In the recent iOS Security white paper from Apple (February 2014), the section on iMessage discusses using two different asymmetric key types as part of its standard operation:

When a user turns on iMessage, the device generates two pairs of keys for use with the service: an RSA 1280-bit key for encryption and an ECDSA 256-bit key for signing.

  1. Is it best practice to use a different set of keys for signing than for encryption?
  2. If so, what are the advantages to it? I had been looking at writing some software that used a single RSA key pair for both signing and encryption but this has made me question it.
  3. Is there also a specific reason they've used RSA for encryption of the AES keys, and ECDSA for signing?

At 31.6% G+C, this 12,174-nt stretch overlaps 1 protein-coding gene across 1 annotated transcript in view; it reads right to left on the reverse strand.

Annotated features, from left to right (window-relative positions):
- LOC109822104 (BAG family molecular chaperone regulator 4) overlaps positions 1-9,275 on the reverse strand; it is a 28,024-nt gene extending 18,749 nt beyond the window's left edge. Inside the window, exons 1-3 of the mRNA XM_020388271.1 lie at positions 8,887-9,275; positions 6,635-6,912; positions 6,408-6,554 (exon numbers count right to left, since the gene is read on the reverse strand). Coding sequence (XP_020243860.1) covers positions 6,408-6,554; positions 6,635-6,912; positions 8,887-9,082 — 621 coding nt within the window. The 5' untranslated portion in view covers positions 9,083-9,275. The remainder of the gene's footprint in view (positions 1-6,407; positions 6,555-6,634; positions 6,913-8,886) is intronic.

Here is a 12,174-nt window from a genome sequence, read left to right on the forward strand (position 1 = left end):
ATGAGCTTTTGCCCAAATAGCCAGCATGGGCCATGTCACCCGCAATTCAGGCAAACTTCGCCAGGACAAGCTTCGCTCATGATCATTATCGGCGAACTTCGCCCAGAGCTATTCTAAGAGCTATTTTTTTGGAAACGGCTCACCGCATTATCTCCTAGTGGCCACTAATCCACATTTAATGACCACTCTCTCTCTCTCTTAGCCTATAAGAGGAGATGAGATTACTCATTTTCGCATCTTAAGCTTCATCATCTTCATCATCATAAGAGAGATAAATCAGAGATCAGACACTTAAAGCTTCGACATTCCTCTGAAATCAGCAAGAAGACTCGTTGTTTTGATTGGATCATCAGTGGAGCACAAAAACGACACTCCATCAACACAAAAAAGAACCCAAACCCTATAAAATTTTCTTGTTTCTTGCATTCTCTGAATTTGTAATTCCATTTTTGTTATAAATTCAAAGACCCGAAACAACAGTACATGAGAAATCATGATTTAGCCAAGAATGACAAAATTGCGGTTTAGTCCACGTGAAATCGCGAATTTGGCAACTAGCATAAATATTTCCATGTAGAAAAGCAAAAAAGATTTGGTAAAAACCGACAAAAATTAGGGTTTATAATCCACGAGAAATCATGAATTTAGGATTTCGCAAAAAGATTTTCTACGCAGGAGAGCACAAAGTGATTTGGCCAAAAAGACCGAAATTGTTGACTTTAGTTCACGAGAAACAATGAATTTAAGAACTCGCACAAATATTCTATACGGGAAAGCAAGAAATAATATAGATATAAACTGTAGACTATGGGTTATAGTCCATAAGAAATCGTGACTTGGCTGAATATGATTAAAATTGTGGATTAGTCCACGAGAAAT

1 Answer 1

  1. Yes.

  2. Modern cryptosystems are designed and analysed under the assumption that the key is never used for anything else. If you use your encryption keys for digital signatures, you are violating that assumption, and it is very easy to construct schemes where this violation will compromise security.

    It is possible to construct schemes that can use the same key, but there is little reason to do so.

  3. I have not looked at the specifics of iMessage, but I suspect that every time you send a message, you encrypt that message for many recipients (each device, possibly), but sign only once. Each device will have to decrypt only one ciphertext, and verify one signature.

    RSA is very fast for encryption, while ECDSA is faster at verification. EC-based encryption would be more expensive for encryption. Apple's choices seem reasonable.


Your Answer

By clicking “Post Your Answer”, you agree to our terms of service and acknowledge you have read our privacy policy.

Not the answer you're looking for? Browse other questions tagged or ask your own question.